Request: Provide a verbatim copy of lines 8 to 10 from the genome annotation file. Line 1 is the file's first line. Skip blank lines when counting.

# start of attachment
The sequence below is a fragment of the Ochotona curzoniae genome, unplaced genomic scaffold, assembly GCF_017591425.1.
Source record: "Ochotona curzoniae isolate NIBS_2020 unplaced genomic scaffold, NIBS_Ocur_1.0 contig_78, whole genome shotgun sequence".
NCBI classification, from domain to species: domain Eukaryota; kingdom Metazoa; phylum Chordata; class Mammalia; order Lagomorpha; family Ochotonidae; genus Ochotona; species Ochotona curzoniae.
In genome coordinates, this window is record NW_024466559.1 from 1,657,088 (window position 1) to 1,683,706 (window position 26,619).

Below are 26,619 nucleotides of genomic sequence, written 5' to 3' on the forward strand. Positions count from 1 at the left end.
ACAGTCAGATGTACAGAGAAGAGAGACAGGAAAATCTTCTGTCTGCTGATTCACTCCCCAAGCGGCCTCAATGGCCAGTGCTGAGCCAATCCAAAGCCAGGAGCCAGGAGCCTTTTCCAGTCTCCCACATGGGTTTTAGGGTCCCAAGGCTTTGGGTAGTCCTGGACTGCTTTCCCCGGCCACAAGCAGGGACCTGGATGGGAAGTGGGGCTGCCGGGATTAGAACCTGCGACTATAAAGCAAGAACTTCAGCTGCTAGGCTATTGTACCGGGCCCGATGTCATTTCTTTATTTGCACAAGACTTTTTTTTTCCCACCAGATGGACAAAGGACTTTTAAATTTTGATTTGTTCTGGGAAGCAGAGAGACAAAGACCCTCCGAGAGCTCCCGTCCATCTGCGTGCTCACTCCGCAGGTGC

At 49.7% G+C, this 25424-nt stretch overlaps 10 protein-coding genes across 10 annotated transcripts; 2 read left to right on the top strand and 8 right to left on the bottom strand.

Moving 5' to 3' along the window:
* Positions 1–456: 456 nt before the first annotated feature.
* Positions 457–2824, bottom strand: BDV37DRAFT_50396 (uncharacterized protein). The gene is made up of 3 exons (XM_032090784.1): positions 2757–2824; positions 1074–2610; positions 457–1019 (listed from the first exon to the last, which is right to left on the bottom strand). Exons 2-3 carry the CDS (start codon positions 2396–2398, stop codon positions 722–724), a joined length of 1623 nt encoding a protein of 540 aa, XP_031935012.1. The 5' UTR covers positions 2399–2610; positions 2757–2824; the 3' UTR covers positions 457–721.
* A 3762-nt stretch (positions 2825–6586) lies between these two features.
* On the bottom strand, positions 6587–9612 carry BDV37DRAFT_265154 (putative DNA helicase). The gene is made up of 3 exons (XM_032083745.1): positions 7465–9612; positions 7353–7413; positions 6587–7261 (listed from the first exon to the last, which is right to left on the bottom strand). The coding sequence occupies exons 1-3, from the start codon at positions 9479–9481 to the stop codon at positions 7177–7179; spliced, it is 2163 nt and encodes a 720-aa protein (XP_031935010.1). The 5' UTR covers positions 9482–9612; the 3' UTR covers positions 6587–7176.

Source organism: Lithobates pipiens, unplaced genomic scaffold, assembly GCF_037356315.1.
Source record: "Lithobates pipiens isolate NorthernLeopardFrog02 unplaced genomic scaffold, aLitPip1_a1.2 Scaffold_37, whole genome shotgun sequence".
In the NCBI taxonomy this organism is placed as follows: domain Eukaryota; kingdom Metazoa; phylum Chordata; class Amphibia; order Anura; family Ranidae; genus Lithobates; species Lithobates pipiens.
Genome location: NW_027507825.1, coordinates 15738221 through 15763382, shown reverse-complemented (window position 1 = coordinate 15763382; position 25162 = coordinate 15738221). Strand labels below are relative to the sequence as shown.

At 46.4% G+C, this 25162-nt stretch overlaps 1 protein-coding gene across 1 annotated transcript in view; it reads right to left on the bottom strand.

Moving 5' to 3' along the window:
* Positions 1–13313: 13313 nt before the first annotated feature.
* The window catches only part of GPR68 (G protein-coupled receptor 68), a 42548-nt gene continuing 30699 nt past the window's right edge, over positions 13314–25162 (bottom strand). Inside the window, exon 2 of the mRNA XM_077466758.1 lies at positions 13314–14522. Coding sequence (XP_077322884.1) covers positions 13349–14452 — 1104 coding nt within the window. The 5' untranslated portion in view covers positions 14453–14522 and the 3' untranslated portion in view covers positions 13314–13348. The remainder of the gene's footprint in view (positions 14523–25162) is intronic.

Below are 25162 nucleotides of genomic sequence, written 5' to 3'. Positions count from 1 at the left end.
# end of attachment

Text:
Moving 5' to 3' along the window:
* Positions 1–456: 456 nt before the first annotated feature.
* Positions 457–2824, bottom strand: BDV37DRAFT_50396 (uncharacterized protein). The gene is made up of 3 exons (XM_032090784.1): positions 2757–2824; positions 1074–2610; positions 457–1019 (listed from the first exon to the last, which is right to left on the bottom strand). Exons 2-3 carry the CDS (start codon positions 2396–2398, stop codon positions 722–724), a joined length of 1623 nt encoding a protein of 540 aa, XP_031935012.1. The 5' UTR covers positions 2399–2610; positions 2757–2824; the 3' UTR covers positions 457–721.